INDIANAPOLIS, IN, August 29, 2011 — The Indianapolis Museum of Art will premiere four newly commissioned video installations by the collaborative team of Anthony Aziz and Sammy Cucher in April 2012 that reflect the artists’ complex relationship with the political conflict in the Middle East. Developed by the artists following extensive research and travel to the region, the works in the exhibition explore the longstanding conflict between arabs and jews through digital animation, performance, sound, and video documentation. Aziz + Cucher: Some People will be on view from April 13, 2012, through October 21, 2012, in the June M. McCormack Forefront Galleries.

Aziz + Cucher have been profoundly affected by outbreaks of conflict in the Middle East—the result of contested land ownership, extreme nationalist and religious ideologies, and historical prejudices. This personal connection to the region stems from their familial and cultural roots in the Middle East—Cucher’s entire family recently emigrated to Israel and his nephews serve in the Israeli army while Aziz has cousins and extended family scattered across Lebanon—as well as the conflict’s broader impact on the world today. The artists have distilled their findings into four video installations titled The Time of the Empress, In Some Country Under a Sun and Some Clouds, Report from the Front, and By Aporia, Pure and Simple.

“Aziz + Cucher’s work speaks to the most pressing issues of our time and help us to better understand the world we live in,” said Maxwell L. Anderson, The Melvin & Bren Simon Director and CEO of the IMA. “These commissions mark the first time Aziz + Cucher’s work has addressed the ongoing conflict in the Middle East, providing detailed personal insight into a challenging subject with global resonance.”

“Through these works, Aziz + Cucher seek to create a poetic and emotional space that brings together ancient tribal attachments to land with the realities of living in a contemporary age of global terror,” said Lisa Freiman, senior curator and chair of the IMA’s Department of Contemporary Art. Until this series of works, Aziz + Cucher had kept the violent engagements between Israel and its Arab neighbors outside the realm of their artistic practice. However, the increasing conflict in the region and its hopeless display of destructive power affected both of their psyches in unexpected ways. After witnessing first-hand the terror of 9/11 in New York, as well as the subsequent barrage of images of violence unleashed by the catastrophic war in Iraq, they began to understand the 2006 war in Lebanon as emblematic of a cycle of tragic and absurd inevitability that continues today.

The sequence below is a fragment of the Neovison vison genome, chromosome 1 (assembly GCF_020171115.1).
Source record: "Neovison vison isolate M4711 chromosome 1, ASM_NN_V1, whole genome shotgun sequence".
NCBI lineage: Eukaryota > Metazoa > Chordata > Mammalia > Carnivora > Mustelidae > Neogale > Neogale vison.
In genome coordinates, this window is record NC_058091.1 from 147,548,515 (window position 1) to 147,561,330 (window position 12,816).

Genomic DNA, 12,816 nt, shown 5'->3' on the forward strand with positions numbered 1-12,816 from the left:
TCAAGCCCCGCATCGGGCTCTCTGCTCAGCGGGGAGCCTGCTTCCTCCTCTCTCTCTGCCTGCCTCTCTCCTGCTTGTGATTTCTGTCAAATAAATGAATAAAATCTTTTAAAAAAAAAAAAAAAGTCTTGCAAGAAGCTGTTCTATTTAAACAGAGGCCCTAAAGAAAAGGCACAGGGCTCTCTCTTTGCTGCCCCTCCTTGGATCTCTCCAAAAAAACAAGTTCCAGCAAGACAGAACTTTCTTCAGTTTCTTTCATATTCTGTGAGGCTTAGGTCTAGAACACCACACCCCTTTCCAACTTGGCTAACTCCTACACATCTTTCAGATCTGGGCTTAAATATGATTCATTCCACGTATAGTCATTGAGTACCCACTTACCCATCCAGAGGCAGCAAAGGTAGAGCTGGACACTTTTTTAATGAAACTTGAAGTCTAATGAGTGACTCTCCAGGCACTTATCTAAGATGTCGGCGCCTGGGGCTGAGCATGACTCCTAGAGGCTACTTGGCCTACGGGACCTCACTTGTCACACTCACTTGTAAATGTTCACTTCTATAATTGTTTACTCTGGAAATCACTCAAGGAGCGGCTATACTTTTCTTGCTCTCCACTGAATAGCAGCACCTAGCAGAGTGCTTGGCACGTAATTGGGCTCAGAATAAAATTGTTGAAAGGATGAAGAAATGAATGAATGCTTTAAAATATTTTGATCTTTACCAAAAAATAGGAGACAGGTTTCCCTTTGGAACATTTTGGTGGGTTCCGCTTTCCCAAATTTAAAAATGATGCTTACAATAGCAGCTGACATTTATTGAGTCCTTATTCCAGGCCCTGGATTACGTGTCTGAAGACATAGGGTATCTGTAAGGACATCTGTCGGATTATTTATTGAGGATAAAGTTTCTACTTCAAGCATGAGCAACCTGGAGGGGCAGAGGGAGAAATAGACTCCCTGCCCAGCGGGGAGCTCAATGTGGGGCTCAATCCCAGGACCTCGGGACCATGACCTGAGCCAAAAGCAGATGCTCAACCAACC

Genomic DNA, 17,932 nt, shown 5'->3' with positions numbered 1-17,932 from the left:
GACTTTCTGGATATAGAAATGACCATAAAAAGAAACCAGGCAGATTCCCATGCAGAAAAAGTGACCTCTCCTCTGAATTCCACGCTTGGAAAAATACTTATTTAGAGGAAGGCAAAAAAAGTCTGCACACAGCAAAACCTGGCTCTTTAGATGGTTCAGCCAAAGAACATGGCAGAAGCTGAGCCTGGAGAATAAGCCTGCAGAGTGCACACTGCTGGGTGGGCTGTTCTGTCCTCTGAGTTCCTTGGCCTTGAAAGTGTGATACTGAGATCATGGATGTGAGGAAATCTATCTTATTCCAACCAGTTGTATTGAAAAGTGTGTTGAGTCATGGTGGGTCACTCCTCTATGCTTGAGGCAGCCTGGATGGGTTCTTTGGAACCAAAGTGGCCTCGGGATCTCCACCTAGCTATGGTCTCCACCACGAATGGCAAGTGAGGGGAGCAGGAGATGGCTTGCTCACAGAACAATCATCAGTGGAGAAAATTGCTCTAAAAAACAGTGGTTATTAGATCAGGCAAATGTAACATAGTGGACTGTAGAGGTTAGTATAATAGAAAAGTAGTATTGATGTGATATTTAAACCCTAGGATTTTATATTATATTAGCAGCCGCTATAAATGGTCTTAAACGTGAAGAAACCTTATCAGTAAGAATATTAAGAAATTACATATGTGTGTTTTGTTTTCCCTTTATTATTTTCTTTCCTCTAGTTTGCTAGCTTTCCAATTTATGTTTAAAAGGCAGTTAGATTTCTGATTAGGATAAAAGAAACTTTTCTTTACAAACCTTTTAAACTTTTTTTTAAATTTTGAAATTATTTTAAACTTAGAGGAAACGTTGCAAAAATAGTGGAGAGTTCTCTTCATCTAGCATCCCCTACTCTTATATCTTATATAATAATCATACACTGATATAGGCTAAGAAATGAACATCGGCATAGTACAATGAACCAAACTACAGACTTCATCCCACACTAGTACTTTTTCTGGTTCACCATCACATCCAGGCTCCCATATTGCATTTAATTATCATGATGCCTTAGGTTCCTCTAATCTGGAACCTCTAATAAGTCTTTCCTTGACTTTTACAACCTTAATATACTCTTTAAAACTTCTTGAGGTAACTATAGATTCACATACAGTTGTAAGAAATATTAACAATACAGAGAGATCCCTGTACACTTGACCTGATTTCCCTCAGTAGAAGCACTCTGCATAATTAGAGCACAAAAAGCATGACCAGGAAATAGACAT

In 2009, Aziz + Cucher researched and traveled extensively in Israel, Palestine and Lebanon. Then during a residency in Berlin, the artists translated their thinking into four independent video installations:

  • "The Time of the Empress" consists of three large projections of digitally animated architec- tural drawings in a constant cycle of construction and decay. These images are accompanied by a multi-channel sound environment in which female voices can be heard reflecting on the quotidian details of everyday life and the eternal and inevitable passage of time. The title of this work refers to a passage from Marguerite Yourcenar’s Memoirs of Hadrian.

  • "In Some Country Under a Sun and Some Clouds" presents a series of six monumental figures projected onto landscapes, seemingly caught in a state of paralysis and indecision, endlessly repeating gestures that seem to prevent them from exiting history or entering some future, and straddling the awkward divide between the comic and the tragic. For this work the artists collaborated with a group of six dancers who perform a series of tasks and choreographed gestures recorded in front of a green screen and digitally inserted into biblical, timeless landscapes.

  • "A Report from the Front" is a single-channel video with soundtrack that turns an archeological excavation site into a potential battlefield whereby viewers are confronted with themes of land ownership, history, and the search for traces of belonging. This video uses documentary footage that presents the facts and labor behind archeological excavation, from a distance and without emotion, ethnographically. The forceful voice-over narration of an “archeological despot” adds a layer of humor preparing for the tragic and comical ending in the final video.

  • "By Aporia, Pure and Simple" is a multi-channel video installation in which Aziz + Cucher appear in an absurdist, clownish performance that alludes to the daunting and seemingly futile task of engaging with existential questions as they piece together video footage from their travels for the exhibition.

About the catalogue:

The exhibition will be accompanied by a fully-illustrated 125-page catalogue with an essay by the curator, Lisa D. Freiman that will document this new body of work, elucidating it in relation to Aziz + Cucher’s previous experiments in digital art dating back to the early 1990s. The catalogue also will include an essay by Tami Katz-Freiman (no relation), who was until 2010 the Chief Curator at the Haifa Museum of Art in Israel, as well as a newly commissioned interview between Los Angeles-based art historian Richard Meyer and the artists that focuses on the origins of their collaboration in San Francisco where they met as graduate students at the San Francisco Art Institute. The book will be co-published by the IMA and Hatje Cantz, Germany.